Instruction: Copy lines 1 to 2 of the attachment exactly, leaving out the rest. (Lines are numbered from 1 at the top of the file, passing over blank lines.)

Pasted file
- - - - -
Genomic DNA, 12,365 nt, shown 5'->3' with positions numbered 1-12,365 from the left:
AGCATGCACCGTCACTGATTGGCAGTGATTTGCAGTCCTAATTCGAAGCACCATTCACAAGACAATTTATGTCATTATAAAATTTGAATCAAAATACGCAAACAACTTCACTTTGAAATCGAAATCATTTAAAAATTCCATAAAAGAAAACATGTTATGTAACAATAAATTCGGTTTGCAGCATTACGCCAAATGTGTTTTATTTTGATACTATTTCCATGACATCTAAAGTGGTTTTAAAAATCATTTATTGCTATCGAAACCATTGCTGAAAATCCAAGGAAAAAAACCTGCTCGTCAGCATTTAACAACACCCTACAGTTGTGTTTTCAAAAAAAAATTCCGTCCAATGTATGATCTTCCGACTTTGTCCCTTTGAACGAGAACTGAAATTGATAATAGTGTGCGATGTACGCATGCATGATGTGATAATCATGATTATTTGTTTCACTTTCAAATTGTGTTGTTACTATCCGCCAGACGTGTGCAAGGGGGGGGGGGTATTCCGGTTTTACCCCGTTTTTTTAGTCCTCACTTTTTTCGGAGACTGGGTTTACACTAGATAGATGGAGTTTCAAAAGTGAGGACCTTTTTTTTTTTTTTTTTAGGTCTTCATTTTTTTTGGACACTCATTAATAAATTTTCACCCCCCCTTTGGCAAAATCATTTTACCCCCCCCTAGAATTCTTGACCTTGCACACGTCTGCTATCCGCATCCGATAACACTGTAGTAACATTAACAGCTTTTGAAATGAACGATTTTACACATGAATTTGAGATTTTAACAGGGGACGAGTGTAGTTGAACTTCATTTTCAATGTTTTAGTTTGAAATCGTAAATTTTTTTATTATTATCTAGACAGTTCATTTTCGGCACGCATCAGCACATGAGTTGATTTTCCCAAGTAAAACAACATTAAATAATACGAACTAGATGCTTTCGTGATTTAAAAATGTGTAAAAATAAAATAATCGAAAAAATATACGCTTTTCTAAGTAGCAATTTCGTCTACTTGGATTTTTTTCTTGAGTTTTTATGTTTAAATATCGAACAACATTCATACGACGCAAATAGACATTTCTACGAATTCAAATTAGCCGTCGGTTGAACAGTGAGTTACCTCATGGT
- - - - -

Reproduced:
Genomic DNA, 12,365 nt, shown 5'->3' with positions numbered 1-12,365 from the left:
AGCATGCACCGTCACTGATTGGCAGTGATTTGCAGTCCTAATTCGAAGCACCATTCACAAGACAATTTATGTCATTATAAAATTTGAATCAAAATACGCAAACAACTTCACTTTGAAATCGAAATCATTTAAAAATTCCATAAAAGAAAACATGTTATGTAACAATAAATTCGGTTTGCAGCATTACGCCAAATGTGTTTTATTTTGATACTATTTCCATGACATCTAAAGTGGTTTTAAAAATCATTTATTGCTATCGAAACCATTGCTGAAAATCCAAGGAAAAAAACCTGCTCGTCAGCATTTAACAACACCCTACAGTTGTGTTTTCAAAAAAAAATTCCGTCCAATGTATGATCTTCCGACTTTGTCCCTTTGAACGAGAACTGAAATTGATAATAGTGTGCGATGTACGCATGCATGATGTGATAATCATGATTATTTGTTTCACTTTCAAATTGTGTTGTTACTATCCGCCAGACGTGTGCAAGGGGGGGGGGGTATTCCGGTTTTACCCCGTTTTTTTAGTCCTCACTTTTTTCGGAGACTGGGTTTACACTAGATAGATGGAGTTTCAAAAGTGAGGACCTTTTTTTTTTTTTTTTTAGGTCTTCATTTTTTTTGGACACTCATTAATAAATTTTCACCCCCCCTTTGGCAAAATCATTTTACCCCCCCCTAGAATTCTTGACCTTGCACACGTCTGCTATCCGCATCCGATAACACTGTAGTAACATTAACAGCTTTTGAAATGAACGATTTTACACATGAATTTGAGATTTTAACAGGGGACGAGTGTAGTTGAACTTCATTTTCAATGTTTTAGTTTGAAATCGTAAATTTTTTTATTATTATCTAGACAGTTCATTTTCGGCACGCATCAGCACATGAGTTGATTTTCCCAAGTAAAACAACATTAAATAATACGAACTAGATGCTTTCGTGATTTAAAAATGTGTAAAAATAAAATAATCGAAAAAATATACGCTTTTCTAAGTAGCAATTTCGTCTACTTGGATTTTTTTCTTGAGTTTTTATGTTTAAATATCGAACAACATTCATACGACGCAAATAGACATTTCTACGAATTCAAATTAGCCGTCGGTTGAACAGTGAGTTACCTCATGGT